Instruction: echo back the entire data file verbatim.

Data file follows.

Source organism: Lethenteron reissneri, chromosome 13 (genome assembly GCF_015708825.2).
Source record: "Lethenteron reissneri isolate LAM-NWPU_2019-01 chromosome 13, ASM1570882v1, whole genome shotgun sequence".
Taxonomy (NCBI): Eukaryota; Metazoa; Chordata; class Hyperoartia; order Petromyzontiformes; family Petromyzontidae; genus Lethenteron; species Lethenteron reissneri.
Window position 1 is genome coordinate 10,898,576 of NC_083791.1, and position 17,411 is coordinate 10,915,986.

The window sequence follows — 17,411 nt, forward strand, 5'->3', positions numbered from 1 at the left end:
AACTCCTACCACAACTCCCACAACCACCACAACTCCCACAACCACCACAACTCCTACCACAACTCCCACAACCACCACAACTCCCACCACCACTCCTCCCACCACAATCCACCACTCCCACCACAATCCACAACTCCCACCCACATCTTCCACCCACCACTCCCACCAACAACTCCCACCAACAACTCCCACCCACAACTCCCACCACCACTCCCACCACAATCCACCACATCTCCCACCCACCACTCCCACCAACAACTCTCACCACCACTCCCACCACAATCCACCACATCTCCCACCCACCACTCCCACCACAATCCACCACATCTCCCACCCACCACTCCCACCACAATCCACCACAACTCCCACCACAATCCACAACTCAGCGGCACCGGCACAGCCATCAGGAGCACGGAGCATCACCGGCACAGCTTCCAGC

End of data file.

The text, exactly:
Source organism: Lethenteron reissneri, chromosome 13 (genome assembly GCF_015708825.2).
Source record: "Lethenteron reissneri isolate LAM-NWPU_2019-01 chromosome 13, ASM1570882v1, whole genome shotgun sequence".
Taxonomy (NCBI): Eukaryota; Metazoa; Chordata; class Hyperoartia; order Petromyzontiformes; family Petromyzontidae; genus Lethenteron; species Lethenteron reissneri.
Window position 1 is genome coordinate 10,898,576 of NC_083791.1, and position 17,411 is coordinate 10,915,986.

The window sequence follows — 17,411 nt, forward strand, 5'->3', positions numbered from 1 at the left end:
AACTCCTACCACAACTCCCACAACCACCACAACTCCCACAACCACCACAACTCCTACCACAACTCCCACAACCACCACAACTCCCACCACCACTCCTCCCACCACAATCCACCACTCCCACCACAATCCACAACTCCCACCCACATCTTCCACCCACCACTCCCACCAACAACTCCCACCAACAACTCCCACCCACAACTCCCACCACCACTCCCACCACAATCCACCACATCTCCCACCCACCACTCCCACCAACAACTCTCACCACCACTCCCACCACAATCCACCACATCTCCCACCCACCACTCCCACCACAATCCACCACATCTCCCACCCACCACTCCCACCACAATCCACCACAACTCCCACCACAATCCACAACTCAGCGGCACCGGCACAGCCATCAGGAGCACGGAGCATCACCGGCACAGCTTCCAGC